New York passes bill banning religious exemptions for vaccinations
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New York passes bill banning religious exemptions for vaccinations

On Thursday the New York state legislature passed a bill prohibiting citizens of the state from refusing vaccinations on religious grounds. New York governor Andrew Cuomo signed it into law the same day.

The spread of easily-preventable diseases like measles has become a public health crisis in New York City since 2018. Nearly one thousand cases have been reported across the country, with almost half of them in New York City and its surrounding metropolitan area. Measles was declared effectively eliminated in the United States by the year 2000 by the Center for Disease Control but has made a comeback in recent years due to an aggressive “anti-vaccination” movement led by celebrities and conspiracy theorists. The so-called “anti-vax” movement advocates forgoing childhood vaccinations citing pharmaceutical company greed and links to autism or other chronic diseases that have been widely debunked by the medical community.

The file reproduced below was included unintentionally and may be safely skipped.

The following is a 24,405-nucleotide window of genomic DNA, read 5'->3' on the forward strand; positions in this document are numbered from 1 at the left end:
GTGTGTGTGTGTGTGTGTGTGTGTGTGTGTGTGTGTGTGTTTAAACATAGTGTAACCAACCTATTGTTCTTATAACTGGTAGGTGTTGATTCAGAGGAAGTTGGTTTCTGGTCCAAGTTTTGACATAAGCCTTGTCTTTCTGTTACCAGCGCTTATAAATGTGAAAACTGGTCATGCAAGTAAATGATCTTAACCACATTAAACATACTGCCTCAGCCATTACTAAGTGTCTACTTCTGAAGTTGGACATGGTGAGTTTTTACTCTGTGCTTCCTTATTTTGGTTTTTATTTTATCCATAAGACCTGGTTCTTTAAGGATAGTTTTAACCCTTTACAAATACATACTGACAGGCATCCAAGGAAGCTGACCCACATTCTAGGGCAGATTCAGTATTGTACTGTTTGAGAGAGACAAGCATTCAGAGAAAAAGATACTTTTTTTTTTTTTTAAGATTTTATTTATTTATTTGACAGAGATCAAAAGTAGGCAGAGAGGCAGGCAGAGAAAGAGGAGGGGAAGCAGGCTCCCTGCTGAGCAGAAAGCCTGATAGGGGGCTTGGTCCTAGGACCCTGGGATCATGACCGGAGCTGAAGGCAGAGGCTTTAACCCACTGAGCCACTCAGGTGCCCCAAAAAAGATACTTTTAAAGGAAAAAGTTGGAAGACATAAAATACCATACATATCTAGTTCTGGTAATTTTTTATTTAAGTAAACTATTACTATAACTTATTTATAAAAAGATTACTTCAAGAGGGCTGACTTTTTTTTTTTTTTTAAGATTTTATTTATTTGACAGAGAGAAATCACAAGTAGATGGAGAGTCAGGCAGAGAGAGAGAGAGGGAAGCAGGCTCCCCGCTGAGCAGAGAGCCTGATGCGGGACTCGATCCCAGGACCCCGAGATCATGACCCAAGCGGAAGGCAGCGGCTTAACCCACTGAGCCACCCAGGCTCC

This law came in response to a number of “anti-vax” parents who attempted to sue the state government to try to continue evading mandatory vaccinations. Their case was recently dismissed by a New York judge.

In a statement, Governor Cuomo said “the science is crystal clear: Vaccines are safe, effective and the best way to keep our children safe.” He added that “while I understand and respect freedom of religion, our first job is to protect the public health and by signing this measure into law, we will help prevent further transmissions and stop this outbreak right in its tracks.”

The Maine legislature recently passed a similar bill.